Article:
Lyme Disease

Infectious Agent

Spirochetes belonging to the Borrelia burgdorferi sensu lato complex, including B. afzelii, B. burgdorferi sensu stricto, and B. garinii .

Transmission

Through the bite of Ixodes ticks; infected people are often unaware that they have been bitten.

Epidemiology

In Europe, endemic from southern Scandinavia into the northern Mediterranean countries of Italy, Spain, and Greece and east from the British Isles into central Russia. Incidence is highest in central and Eastern European countries. In Asia, infected ticks occur from western Russia through Mongolia, northeastern China, and in Japan; however, human infection appears to be uncommon in most of these areas. In North America, highly endemic areas are the northeastern and north-central United States. Transmission has not been documented in the tropics. Lyme disease is occasionally reported in travelers returning to other countries from the United States and should be considered in those with consistent symptoms and a history of hiking or camping.

Clinical Presentation

Incubation period is typically 3–30 days. Approximately 80% of people infected with B. burgdorferi develop a characteristic rash, erythema migrans (EM), within 30 days of exposure. EM is a red, expanding rash, with or without central clearing, that is often accompanied by symptoms of fatigue, fever, headache, mild stiff neck, arthralgia, or myalgia. Within days or weeks, infection can spread to other parts of the body, causing more serious neurologic conditions (meningitis, radiculopathy, and facial palsy) or cardiac abnormalities (myocarditis with atrioventricular heart block). Untreated, infection can progress over a period of months to cause monoarticular or oligoarticular arthritis, peripheral neuropathy, or encephalopathy. These long-term sequelae can be typically observed over a number of months, ranging from 1 week to a few years.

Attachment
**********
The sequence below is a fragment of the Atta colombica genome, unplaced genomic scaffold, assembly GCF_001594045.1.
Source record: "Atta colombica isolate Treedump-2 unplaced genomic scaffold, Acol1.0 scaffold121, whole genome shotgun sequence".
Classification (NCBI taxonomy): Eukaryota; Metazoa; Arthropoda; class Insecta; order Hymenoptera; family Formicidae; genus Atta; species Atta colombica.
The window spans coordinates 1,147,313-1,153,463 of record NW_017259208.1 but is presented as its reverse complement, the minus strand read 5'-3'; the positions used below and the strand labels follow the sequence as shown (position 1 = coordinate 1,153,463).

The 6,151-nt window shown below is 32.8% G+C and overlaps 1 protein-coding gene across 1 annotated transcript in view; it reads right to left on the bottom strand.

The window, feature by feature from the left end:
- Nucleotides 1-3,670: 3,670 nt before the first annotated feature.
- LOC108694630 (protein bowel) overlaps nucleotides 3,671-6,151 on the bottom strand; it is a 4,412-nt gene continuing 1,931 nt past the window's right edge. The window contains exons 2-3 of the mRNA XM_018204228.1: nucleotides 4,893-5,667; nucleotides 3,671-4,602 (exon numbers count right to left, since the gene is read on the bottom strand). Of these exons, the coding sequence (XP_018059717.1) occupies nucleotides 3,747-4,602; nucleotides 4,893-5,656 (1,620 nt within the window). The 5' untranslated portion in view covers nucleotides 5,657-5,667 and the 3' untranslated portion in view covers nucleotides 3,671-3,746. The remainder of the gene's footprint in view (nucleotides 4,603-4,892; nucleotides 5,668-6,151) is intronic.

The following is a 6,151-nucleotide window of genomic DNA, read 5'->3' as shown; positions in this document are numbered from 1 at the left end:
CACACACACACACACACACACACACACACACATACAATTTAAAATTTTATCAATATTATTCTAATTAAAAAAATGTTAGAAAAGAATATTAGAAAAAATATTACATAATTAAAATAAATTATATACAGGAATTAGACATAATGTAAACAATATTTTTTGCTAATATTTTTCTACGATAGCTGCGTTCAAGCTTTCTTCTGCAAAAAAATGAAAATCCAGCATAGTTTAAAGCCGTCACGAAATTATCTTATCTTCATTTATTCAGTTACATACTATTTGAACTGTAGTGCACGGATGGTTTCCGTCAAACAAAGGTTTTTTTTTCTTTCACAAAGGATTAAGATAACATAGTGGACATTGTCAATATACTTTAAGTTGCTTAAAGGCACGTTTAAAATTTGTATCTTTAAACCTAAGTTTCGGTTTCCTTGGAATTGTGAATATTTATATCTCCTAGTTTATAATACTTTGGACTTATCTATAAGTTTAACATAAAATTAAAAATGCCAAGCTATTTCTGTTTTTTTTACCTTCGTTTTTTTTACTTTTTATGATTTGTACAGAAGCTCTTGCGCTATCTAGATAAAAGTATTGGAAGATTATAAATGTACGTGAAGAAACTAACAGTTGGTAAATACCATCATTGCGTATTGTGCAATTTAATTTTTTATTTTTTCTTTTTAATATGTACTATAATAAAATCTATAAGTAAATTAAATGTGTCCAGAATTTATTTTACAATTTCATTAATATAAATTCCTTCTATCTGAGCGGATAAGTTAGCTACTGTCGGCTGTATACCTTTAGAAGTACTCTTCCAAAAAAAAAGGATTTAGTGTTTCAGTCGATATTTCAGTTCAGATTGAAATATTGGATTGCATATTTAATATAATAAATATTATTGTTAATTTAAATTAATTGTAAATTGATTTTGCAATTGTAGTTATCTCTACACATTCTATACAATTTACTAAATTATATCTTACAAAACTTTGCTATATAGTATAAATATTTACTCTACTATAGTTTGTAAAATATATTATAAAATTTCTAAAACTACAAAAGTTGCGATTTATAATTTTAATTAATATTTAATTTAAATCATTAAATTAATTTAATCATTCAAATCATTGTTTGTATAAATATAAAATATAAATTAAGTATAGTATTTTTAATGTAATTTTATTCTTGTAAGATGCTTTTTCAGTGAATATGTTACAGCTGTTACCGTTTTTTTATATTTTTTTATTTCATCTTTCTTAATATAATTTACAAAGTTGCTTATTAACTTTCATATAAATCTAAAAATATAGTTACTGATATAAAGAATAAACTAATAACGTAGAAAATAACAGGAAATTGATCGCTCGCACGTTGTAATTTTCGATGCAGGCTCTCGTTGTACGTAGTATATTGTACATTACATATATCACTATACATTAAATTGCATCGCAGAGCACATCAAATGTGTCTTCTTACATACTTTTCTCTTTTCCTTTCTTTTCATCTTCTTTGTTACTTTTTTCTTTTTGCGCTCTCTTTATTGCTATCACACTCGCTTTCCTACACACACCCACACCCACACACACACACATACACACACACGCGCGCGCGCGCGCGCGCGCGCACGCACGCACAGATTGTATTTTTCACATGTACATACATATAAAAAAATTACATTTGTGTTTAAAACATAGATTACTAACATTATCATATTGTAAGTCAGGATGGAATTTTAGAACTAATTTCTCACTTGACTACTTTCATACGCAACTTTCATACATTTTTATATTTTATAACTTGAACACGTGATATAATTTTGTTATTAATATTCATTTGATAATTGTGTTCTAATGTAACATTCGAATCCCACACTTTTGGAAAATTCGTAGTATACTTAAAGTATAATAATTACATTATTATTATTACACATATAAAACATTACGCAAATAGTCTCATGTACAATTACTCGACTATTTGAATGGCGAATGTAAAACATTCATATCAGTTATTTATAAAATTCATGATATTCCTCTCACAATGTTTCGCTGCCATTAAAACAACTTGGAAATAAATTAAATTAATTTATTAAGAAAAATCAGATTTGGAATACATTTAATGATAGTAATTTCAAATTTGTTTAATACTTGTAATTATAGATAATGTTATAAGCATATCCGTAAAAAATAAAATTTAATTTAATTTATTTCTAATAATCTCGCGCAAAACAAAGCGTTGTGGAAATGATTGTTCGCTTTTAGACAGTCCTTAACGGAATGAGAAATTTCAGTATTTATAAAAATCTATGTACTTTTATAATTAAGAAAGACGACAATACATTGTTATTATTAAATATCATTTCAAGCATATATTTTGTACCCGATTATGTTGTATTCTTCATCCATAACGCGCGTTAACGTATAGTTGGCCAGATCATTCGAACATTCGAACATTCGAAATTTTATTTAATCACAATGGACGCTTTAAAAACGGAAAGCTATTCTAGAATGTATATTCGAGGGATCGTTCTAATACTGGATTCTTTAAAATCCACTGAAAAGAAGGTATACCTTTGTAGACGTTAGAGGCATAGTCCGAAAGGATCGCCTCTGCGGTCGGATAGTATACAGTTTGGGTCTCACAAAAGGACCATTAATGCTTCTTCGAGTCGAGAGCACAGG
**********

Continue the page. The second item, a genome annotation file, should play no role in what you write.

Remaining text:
Diagnosis

Observation of an EM rash with a history of recent travel to an endemic area (with or without history of tick bite) is sufficient. For patients with evidence of disseminated infection (musculoskeletal, neurologic, or cardiac manifestations), 2-tiered serologic testing, consisting of an ELISA/IFA and confirmatory Western blot, is recommended. Patients suspected of acquiring Lyme disease overseas should be tested by using a C6-based ELISA, as other serologic tests may not detect infection with European species of Borrelia . Lyme disease is nationally notifiable.

Treatment

Most patients can be treated with either oral doxycycline or intravenous ceftriaxone (see http://cid.oxfordjournals.org/content/43/9/1089.full). Diagnosis and management are sometimes controversial and should be managed by those who have experience with this disease.

Prevention

Avoid tick habitats, use insect repellent on exposed skin and clothing, and carefully check every day for attached ticks. Minimize areas of exposed skin by wearing long-sleeved shirts, long pants, and closed shoes; tucking shirts in and tucking pants into socks may also reduce risk (see Chapter 2, Protection against Mosquitoes, Ticks, & Other Arthropods).

CDC website: www.cdc.gov/lyme

Bibliography

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Author

Paul S. Mead